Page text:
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NE_Chris has 33 years experience and specializes in Home Care.

NE_Chris's Latest Activity

  1. Hello, I got laid off as a school nurse after the 2002-2003 school year. Since that time I have been working as a staff and admission nurse in a family long term care business, and the pay has been good. I am the only one in a family of 6 that is working, and 2 family members are in college. I have supported my full-time student husband and college child, along with my other children. I have a chance to take a well paying school nurse job at this time, and it is in the town I live in. My oldest child and husband will be graduating in 2006. I am planning on taking this school nurse postion, but am nervous about telling my bosses (my brothers) because this is a "family business" of long term care facilities. I have talked with my husband about this, we could tough it out finacially for one year- take out a Parent Loan for Undergraduate School education if necessary. I miss being in the school environment, and also have children with disabilities (that's how I got involved with school nursing) that would benefit with me being home more. Any thoughts? This offer is too good to pass up. If I stayed in Long Term Care I would be unhappy, by leaving LTC my brothers will be disappointed. There is no win-win situation possible I am afraid. I know this is long, and thank you for reading to this point. Any words of encouragement or advice? Thank you. Chris
  2. The admissions office will get the call that a patient wants to come to one of our facilities, and from there someone will go out to screen. I look for behaviors, psych. evals, any evidence of restraint use, etc. Another concern is infections, even conditions like scabies. It's our policy for the prospective resident to be seen before offering a bed. I am starting to get some of the department heads to help with marketing. Our dietician talked twice to Councils of Aging this past month on nutrition. Chris
  3. In our admissions department there are 3 people for a total of 182 SNF beds (2 facilities) and 44 Chronic complex LTC (vents, trachs ,etc). There is a full-time person doing the SNF beds (has a bachelor degree in psychology and minor in health care studies), a part-time social worker answering phones, giving tours, and admissions paperwork for one SNF, and me full-time. I do the assessments for the chronic complex LTC since I am the nurse, assist the LTC screener when she gets busy and some marketing. Typically I get a call from a hospital that the patient is going to be ready for discharge, and whether it will be short-term rehabilitation to/or long-term care. I go to the hospital and examine the pts chart, read the discharge summary if it's ready, review lab work, check if any precautions and look for behaviors that might not fit in with our residents. I meet the patient then fax the clinical to the DON (or supervisors), and insurance information to the business office. Once I get the okay from the DON and business office I inform the hospital discharge planner/ social worker we've offered a bed(including how many other patients are in the room) and I call the family to let them know as well and to answer any questions. From there the family will talk with the discharge planner, and I'll get a call from them if the family has accepted the bed or going to another facilty. If you want to get into screening, I would check out what if any chains are in your area, and send a cover letter with a resume to corporate. Especially with summer coming up, the present screeners will be wanting to take vacations and this could be your chance to get in. I know of a facility that just has one screener for a 156 bed LTC facility- but they get fed patients from contracts and their assisted living. When their screener goes on summer vacation the census goes way down because no one takes her place. Good luck, feel free to ask any more questions. Chris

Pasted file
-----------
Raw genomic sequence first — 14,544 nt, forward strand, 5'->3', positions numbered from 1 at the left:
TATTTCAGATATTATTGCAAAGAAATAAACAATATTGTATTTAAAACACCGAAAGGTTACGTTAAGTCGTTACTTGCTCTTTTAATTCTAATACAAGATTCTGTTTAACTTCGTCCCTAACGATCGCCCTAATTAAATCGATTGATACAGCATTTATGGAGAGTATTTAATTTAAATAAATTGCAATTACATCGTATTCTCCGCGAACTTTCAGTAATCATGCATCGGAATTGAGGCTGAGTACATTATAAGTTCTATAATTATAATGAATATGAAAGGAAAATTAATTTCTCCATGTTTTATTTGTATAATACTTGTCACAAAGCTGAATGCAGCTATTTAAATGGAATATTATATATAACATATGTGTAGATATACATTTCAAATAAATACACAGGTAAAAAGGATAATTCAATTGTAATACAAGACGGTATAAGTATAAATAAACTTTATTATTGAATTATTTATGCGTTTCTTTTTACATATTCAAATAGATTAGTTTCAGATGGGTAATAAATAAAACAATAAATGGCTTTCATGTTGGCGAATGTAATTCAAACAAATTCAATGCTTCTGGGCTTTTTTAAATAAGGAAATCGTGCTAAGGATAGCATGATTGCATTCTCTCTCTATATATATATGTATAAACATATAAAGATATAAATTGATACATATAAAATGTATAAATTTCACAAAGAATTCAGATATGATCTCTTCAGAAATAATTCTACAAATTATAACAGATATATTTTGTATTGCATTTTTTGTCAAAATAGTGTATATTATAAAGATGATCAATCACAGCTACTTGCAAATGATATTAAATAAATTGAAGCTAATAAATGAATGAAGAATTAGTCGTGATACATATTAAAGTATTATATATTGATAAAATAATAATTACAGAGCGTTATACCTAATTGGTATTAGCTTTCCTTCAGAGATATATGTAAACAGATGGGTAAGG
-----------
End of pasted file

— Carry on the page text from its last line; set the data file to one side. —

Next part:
4. : I have been in this postion since last summer, and I'm not sure that I like it. I am used to assessing the patient, and providing the care. Now I have to get the okay from the business department before I can offer a bed. And I never learned about marketing in nursing school either for that matter. I find myself wanting to go back on the floor, feel that I am losing my skills- but the perks (no weekend, holidays or night shifts) and money is attractive. Does anyone else here have any experience with pre-admissions screenings? chris